It was on the final day, the day my sister and her husband were flying out, the day before I was leaving to return to the UK, that it happened. I was going through the last few storage boxes in Mum’s bedroom that, somehow, hadn’t yet been looked at. Most contained books related to her teaching and additional copies of essays from her Master’s Degree course at Columbia. The books would be donated; the papers could be destroyed. But, right at the end, I cam across the two boxes of letters. The first was easy enough to deal with as it contained her correspondence with my father over the course of their courtship and marriage; those would come with me as part of her archive. The second also contained letters, but this time in many, and often unfamiliar, handwritings. Some were from names I knew; others were apparent strangers. It took me a moment to realise that this was the correspondence my mother had received as a young Englishwoman living in New York in the years before not only the internet but even inexpensive international telephony. They were letters from friends about her life and theirs, full of news and names, most of which meant little to me.

For several minutes I sat looking at this collection. I couldn’t face going through it to see what should be kept and what discarded. I could have simply decided to bring it home with me, along with all the rest of the family papers, to put off the task to another day. But could I ever face it? Or I could have brought it home to keep unsorted, preserving these scraps of source material for someone else to examine. Yet so much of the material was from people I did not know even in terms of their relationship with my mother, rendering the letters themselves without meaning. Did I have the space to house these documents. I did not have the capacity, either emotional or physical to deal with them.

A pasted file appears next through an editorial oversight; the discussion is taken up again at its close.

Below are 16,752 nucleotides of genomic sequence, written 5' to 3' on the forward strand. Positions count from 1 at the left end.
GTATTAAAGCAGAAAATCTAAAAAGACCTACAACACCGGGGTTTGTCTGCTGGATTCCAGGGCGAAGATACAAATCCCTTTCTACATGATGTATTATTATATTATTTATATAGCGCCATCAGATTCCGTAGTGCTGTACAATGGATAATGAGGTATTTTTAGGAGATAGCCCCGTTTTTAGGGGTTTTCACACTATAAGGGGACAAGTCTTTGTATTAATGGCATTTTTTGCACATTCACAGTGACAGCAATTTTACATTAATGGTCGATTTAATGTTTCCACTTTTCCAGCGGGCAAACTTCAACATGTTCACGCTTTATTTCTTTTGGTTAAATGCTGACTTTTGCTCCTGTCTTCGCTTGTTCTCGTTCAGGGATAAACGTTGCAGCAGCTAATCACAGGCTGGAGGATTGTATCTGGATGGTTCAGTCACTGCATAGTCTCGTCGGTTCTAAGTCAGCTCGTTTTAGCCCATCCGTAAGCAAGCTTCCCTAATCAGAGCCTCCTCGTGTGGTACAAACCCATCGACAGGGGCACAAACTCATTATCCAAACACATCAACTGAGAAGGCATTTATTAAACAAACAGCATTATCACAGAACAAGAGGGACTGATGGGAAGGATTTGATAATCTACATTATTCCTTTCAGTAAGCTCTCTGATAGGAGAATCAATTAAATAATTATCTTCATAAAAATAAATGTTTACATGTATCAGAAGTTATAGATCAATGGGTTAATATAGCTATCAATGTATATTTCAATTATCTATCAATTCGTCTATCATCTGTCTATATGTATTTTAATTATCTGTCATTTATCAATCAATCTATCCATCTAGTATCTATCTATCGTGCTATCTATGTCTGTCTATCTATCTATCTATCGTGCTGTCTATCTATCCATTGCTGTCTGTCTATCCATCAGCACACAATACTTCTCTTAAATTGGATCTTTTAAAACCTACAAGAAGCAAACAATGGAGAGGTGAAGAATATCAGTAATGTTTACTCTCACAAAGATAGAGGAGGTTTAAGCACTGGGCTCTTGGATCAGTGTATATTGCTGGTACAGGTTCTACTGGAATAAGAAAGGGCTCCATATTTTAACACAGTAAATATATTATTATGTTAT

Yet I also found I did not have the emotional capacity to destroy them. I am a social and cultural historian. Letters, and personal letters in particular, are the lifeblood of my research. I can sit for days in archives reading just the sort of daily minutiae my mother’s letters contained about total strangers, sifting the in jokes and family gossip for words and phrases that illuminate their lives and experiences. My mother’s letters might, just might, be of equal value to some other, more dispassionate, reader, some day. Shredding them would destroy that capacity for ever – and even if I could have found an archive willing to take them, arranging this in the 24 hours I had left in the country would have been a logistic impossibility.

In the end, the only response I had to this dilemma was the instinctive one of the exhausted child – I fled to the room I had been sleeping in (my brother’s old bedroom), shut the door and howled. My sister, packing cleaning products in the kitchen next door, heard me and came to find out what was going on. I tried to explain through my tears, failed, and begged her to deal with the box. I couldn’t. More practical and less sentimental than I am, as well as a nurse by training and profession, she promptly shred them.

So the letters are gone, but as this post indicates, they haunt me still. As a daughter, I couldn’t give them space, either physically or emotionally. I know this now as clearly as I did that day in November. As a historian, I will always feel guilt that I was unable to do so. Some day a historian will write the quotidian history of transatlantic relations in the late 20th century, and I will wonder what they might have learned from that box of letters, that little bit of lost history.

What have I learned from this experience?  Nine months on I’m still not quite sure. That the materiality and emotionality of archives touches not just the creator of the sources and the historian examining it, but potentially anyone who encounters them in the process of their conservation, perhaps. Certainly I will return to the archives with a renewed respect for all those who, in the midst of mourning, found the capacity to preserve the past simply for the sake of that preservation.